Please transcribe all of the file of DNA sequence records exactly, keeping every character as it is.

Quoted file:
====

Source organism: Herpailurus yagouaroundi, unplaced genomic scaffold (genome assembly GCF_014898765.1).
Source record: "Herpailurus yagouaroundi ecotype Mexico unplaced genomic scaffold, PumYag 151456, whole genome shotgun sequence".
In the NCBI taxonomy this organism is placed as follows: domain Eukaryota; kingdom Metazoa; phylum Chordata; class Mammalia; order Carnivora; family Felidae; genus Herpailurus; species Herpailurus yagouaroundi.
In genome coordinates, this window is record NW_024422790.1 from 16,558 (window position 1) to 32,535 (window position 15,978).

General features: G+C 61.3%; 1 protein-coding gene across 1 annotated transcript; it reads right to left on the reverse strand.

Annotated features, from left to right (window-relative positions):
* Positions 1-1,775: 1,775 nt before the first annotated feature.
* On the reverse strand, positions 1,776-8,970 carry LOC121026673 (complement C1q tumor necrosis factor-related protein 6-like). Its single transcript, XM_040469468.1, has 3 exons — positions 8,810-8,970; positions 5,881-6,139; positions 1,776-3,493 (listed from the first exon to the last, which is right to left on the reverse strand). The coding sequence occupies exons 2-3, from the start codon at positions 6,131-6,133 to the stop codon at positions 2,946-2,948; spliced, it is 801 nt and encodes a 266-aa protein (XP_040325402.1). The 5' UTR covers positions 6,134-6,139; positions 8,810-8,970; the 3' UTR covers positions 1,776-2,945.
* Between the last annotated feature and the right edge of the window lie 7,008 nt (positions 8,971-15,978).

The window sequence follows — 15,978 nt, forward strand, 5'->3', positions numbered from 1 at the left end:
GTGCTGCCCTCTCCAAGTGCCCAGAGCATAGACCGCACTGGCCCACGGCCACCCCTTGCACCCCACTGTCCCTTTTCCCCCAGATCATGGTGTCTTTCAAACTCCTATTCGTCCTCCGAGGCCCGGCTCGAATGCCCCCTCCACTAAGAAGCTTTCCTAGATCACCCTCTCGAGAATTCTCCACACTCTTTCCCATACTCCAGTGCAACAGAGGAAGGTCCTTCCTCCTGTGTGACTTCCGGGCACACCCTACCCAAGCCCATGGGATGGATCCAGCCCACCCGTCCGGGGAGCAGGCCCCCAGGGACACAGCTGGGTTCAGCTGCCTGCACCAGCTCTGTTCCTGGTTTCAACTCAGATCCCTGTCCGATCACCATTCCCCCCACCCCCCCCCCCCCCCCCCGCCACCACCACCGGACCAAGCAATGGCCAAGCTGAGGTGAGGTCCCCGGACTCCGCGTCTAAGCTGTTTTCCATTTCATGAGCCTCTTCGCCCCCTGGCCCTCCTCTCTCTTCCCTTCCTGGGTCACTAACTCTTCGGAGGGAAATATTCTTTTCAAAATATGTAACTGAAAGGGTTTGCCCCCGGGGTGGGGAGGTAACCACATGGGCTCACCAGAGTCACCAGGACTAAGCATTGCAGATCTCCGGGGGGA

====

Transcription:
Source organism: Herpailurus yagouaroundi, unplaced genomic scaffold (genome assembly GCF_014898765.1).
Source record: "Herpailurus yagouaroundi ecotype Mexico unplaced genomic scaffold, PumYag 151456, whole genome shotgun sequence".
In the NCBI taxonomy this organism is placed as follows: domain Eukaryota; kingdom Metazoa; phylum Chordata; class Mammalia; order Carnivora; family Felidae; genus Herpailurus; species Herpailurus yagouaroundi.
In genome coordinates, this window is record NW_024422790.1 from 16,558 (window position 1) to 32,535 (window position 15,978).

General features: G+C 61.3%; 1 protein-coding gene across 1 annotated transcript; it reads right to left on the reverse strand.

Annotated features, from left to right (window-relative positions):
* Positions 1-1,775: 1,775 nt before the first annotated feature.
* On the reverse strand, positions 1,776-8,970 carry LOC121026673 (complement C1q tumor necrosis factor-related protein 6-like). Its single transcript, XM_040469468.1, has 3 exons — positions 8,810-8,970; positions 5,881-6,139; positions 1,776-3,493 (listed from the first exon to the last, which is right to left on the reverse strand). The coding sequence occupies exons 2-3, from the start codon at positions 6,131-6,133 to the stop codon at positions 2,946-2,948; spliced, it is 801 nt and encodes a 266-aa protein (XP_040325402.1). The 5' UTR covers positions 6,134-6,139; positions 8,810-8,970; the 3' UTR covers positions 1,776-2,945.
* Between the last annotated feature and the right edge of the window lie 7,008 nt (positions 8,971-15,978).

The window sequence follows — 15,978 nt, forward strand, 5'->3', positions numbered from 1 at the left end:
GTGCTGCCCTCTCCAAGTGCCCAGAGCATAGACCGCACTGGCCCACGGCCACCCCTTGCACCCCACTGTCCCTTTTCCCCCAGATCATGGTGTCTTTCAAACTCCTATTCGTCCTCCGAGGCCCGGCTCGAATGCCCCCTCCACTAAGAAGCTTTCCTAGATCACCCTCTCGAGAATTCTCCACACTCTTTCCCATACTCCAGTGCAACAGAGGAAGGTCCTTCCTCCTGTGTGACTTCCGGGCACACCCTACCCAAGCCCATGGGATGGATCCAGCCCACCCGTCCGGGGAGCAGGCCCCCAGGGACACAGCTGGGTTCAGCTGCCTGCACCAGCTCTGTTCCTGGTTTCAACTCAGATCCCTGTCCGATCACCATTCCCCCCACCCCCCCCCCCCCCCCCCGCCACCACCACCGGACCAAGCAATGGCCAAGCTGAGGTGAGGTCCCCGGACTCCGCGTCTAAGCTGTTTTCCATTTCATGAGCCTCTTCGCCCCCTGGCCCTCCTCTCTCTTCCCTTCCTGGGTCACTAACTCTTCGGAGGGAAATATTCTTTTCAAAATATGTAACTGAAAGGGTTTGCCCCCGGGGTGGGGAGGTAACCACATGGGCTCACCAGAGTCACCAGGACTAAGCATTGCAGATCTCCGGGGGGA